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Activists Attack Stranded Utility Costs, Executives' Pay

Activists Attack Stranded Utility Costs, Executives' Pay

A group of about 20 consumer activists, complaining of high compensation for utility executives and excessive bail-out costs of their companies, attempted to disrupt the annual meeting of the Edison Electric Institute in Chicago last week.

Waving posters with large dollar signs, the group demanded to meet with utility executives and to attend a scheduled closed-door session on executive compensation.

"Analysts estimate that electric utility stranded costs will range from $246 to $350 billion, which works out to $1000 for every man, woman and child in the country," said John Cameron of Citizen Action of Illinois. "If the utility industry gets its way, deregulation could mean the largest federal bailout in history."

The group said Chicago-based Commonwealth Edison recently paid its retiring chairman and president $3 million and $2 million respectively and gave its incoming CEO a $2.6 million signing bonus. The EEI attendees were welcomed by Commonwealth's outgoing CEO James O'Connor, who "presided over ComEd's accumulation of $10 billion in bad investments and then led the charge in the Illinois legislature to stick ComEd customers with the tab," said Cameron.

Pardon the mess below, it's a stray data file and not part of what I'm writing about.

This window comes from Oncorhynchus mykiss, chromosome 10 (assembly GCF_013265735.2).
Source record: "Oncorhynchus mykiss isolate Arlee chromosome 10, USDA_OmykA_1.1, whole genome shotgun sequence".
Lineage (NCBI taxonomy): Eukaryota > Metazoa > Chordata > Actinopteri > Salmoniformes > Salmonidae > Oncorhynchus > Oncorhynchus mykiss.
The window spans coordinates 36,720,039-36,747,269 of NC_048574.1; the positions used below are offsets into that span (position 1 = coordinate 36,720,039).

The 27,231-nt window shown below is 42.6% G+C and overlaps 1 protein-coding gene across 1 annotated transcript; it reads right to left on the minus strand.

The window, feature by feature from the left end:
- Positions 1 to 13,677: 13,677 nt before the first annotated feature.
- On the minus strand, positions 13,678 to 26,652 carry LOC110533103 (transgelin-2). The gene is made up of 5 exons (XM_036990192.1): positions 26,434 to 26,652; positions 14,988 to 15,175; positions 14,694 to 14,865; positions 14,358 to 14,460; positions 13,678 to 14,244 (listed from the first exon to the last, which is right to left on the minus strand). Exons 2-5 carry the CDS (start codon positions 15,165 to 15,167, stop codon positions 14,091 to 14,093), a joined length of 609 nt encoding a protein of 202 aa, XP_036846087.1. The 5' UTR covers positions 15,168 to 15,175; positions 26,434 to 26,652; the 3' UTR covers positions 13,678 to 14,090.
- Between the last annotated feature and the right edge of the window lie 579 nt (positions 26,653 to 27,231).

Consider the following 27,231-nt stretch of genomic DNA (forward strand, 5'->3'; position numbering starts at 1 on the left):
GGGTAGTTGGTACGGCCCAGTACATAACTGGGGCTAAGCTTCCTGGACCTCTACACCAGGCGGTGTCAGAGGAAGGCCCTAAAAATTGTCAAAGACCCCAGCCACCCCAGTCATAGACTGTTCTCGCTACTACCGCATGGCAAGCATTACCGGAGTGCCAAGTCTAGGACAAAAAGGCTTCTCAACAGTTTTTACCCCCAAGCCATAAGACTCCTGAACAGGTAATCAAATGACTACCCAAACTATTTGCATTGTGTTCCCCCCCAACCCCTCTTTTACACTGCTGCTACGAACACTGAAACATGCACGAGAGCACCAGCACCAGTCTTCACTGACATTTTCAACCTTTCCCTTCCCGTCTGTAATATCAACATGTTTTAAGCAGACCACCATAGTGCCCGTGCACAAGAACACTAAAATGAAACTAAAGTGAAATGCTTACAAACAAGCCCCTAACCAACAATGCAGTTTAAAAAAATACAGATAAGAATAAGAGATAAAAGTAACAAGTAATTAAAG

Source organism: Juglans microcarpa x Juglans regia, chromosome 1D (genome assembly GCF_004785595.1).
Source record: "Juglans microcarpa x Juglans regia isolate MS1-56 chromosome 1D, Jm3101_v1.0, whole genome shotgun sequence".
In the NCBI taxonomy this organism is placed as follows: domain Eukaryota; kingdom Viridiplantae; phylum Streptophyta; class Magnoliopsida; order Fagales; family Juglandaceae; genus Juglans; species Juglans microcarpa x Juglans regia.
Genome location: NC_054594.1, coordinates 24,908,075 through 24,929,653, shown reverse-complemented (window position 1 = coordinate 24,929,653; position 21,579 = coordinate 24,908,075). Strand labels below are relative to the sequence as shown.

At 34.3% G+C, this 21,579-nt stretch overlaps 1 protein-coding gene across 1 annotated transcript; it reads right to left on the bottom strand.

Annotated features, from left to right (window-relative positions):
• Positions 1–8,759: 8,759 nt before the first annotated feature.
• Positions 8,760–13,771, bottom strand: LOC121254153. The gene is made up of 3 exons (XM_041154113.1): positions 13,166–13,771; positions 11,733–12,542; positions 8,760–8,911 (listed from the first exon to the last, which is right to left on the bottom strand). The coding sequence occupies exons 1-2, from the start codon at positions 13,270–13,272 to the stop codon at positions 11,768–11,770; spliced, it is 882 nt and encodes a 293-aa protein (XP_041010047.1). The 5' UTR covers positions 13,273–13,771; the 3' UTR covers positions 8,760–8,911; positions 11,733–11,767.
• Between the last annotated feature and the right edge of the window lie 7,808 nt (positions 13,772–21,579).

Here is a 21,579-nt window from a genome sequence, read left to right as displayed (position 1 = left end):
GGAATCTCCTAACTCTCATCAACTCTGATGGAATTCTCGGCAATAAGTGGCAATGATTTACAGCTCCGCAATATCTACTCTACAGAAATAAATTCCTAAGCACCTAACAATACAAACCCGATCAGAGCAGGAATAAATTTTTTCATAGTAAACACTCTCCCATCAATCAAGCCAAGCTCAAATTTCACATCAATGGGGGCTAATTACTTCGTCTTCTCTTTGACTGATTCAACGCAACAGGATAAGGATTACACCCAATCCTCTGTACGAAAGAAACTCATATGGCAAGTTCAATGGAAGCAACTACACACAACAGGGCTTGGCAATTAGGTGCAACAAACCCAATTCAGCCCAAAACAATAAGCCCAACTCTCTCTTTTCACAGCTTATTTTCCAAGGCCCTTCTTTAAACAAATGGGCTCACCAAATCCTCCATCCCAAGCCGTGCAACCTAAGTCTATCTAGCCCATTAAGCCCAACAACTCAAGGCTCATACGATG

Speaking mainly for TV cameras and a small crowd that gathered in a fringe area of the 1,100 delegate conference, Wenonah Hauter of Public Citizens Critical Mass Energy Project charged the assembled electric utility executives were "plotting to win full recovery of their stranded costs through federal law." EEI officials offered to meet privately with the group without the press, but the consumer group declined, and having made their point for the TV cameras, decamped without incident.

The utility executives, however, sustained a more subtle hit from FERC Commissioner Vicky Bailey, speaking to a general session, who suggested competition was nearly non-existent in the electric utility industry. The theme of most sessions at the three-day conference at the Hyatt Regency in Chicago centered on the transition to competition. Bailey said FERC's own transition to meet the competitive challenge would include more reliance on an upgraded complaint procedure.

Ellen Beswick

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